In January of 1998, I met Lee Chipley for the first time. He was one of a handful of people asked to interview a cocky, 25-year-old, punk-kid who came in from a Fortune 500 company as a trainer and wanted to be a full-fledged, multi-million dollar budget wielding manager of a small call center. That cocky kid was me,  and Lee was a CFO who gave me a go-ahead vote to become a manager for the very first time.  Early this morning, Lee Chipley lost his life in a motorcycle accident.

Lee’s office is filled with golf paraphernalia. There are putters of all sizes and shapes in a rack along the wall. There are golf posters on his walls and a giant brass golfball on his desk. When you walk into his office, there is no doubt that he was a duffer who loved the sport (the golf shirts and the deep tan were a pretty good tip too).

The digital frame on his desk that rotated image after image let you know immediately that he loved his grandchildren, and that they loved him back. Of that, there was no doubt.

Now, I could go on waxing poetic about Lee, and maybe I should, but that wouldn’t be the truth. Our relationship over the last ten years could easily be described as mostly oil and water, with an occassional alliance here and there.

See, I’m stubborn and strong-willed, and so was Lee, and when our opinions about the business differed, we did not hesitate to “get at it” with one another, and often we simply had to agree to disagree.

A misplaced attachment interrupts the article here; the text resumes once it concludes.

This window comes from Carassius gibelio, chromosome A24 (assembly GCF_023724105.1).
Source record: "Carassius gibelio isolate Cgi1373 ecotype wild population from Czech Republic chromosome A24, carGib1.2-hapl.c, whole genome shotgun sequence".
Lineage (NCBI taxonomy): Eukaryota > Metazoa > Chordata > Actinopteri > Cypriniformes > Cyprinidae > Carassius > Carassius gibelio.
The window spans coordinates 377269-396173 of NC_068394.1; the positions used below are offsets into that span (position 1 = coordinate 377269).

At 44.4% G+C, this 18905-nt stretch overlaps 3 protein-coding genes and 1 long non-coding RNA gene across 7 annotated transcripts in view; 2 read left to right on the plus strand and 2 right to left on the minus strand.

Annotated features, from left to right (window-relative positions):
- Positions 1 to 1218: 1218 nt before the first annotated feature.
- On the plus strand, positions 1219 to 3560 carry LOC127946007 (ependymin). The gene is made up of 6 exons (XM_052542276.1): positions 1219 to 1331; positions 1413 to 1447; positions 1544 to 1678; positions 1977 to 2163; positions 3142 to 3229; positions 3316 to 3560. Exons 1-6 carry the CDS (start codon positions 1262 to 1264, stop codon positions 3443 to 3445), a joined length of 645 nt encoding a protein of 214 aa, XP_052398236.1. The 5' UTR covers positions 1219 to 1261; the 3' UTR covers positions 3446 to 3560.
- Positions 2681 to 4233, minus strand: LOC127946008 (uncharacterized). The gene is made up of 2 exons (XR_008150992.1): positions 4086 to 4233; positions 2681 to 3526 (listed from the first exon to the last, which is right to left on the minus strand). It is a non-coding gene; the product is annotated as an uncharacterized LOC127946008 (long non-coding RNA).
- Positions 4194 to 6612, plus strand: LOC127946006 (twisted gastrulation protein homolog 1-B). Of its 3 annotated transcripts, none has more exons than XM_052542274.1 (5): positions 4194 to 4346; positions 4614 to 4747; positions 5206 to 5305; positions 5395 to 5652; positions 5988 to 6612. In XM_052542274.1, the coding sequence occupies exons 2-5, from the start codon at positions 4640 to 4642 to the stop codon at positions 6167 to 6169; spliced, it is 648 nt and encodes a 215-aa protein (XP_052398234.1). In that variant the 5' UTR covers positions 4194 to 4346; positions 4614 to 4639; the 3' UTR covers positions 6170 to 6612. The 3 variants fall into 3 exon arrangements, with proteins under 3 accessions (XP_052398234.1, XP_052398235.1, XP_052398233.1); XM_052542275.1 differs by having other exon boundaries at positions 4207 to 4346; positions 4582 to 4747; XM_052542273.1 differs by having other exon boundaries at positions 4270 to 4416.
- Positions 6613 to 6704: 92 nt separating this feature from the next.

Having said that, I can tell you that there was never a grudge held between us. We could have been at each other’s throats over the conference room table the day before, and the next morning, it was always the same friendly, “Mornin'” that came from Lee’s office as I walked by. There was always friendly small talk here and there, and the casual ‘salute’ to one another as we saw each other in the distance in the long hallway our building.

All in all, I’m thankful for Lee’s stubborness and opposition. He made me grow as a manager – as an idea man. See, instead of people accepting my ideas and plans on their face, Lee forced me to think about them. Lee forced me to defend them, and in doing so, he made me make better plans. He forced me to have better ideas, and for that I thank him.

As soon as it was warm enough each year and there was a day the sun was set to shine, you’d see that Lee’s motorcycle had replaced his Jeep in his parking spot. This year was no different, and I had seen the large, maroonish Harley backed into his spot several times already this year. He loved to ride, and had done it most of his life.  And, I’m sure, with a sunny day and 90-degree weather forecast, this morning was no different. Lee chose to ride.

I’ll miss him. He made it interesting to go to work. Rest in peace, Lee Chipley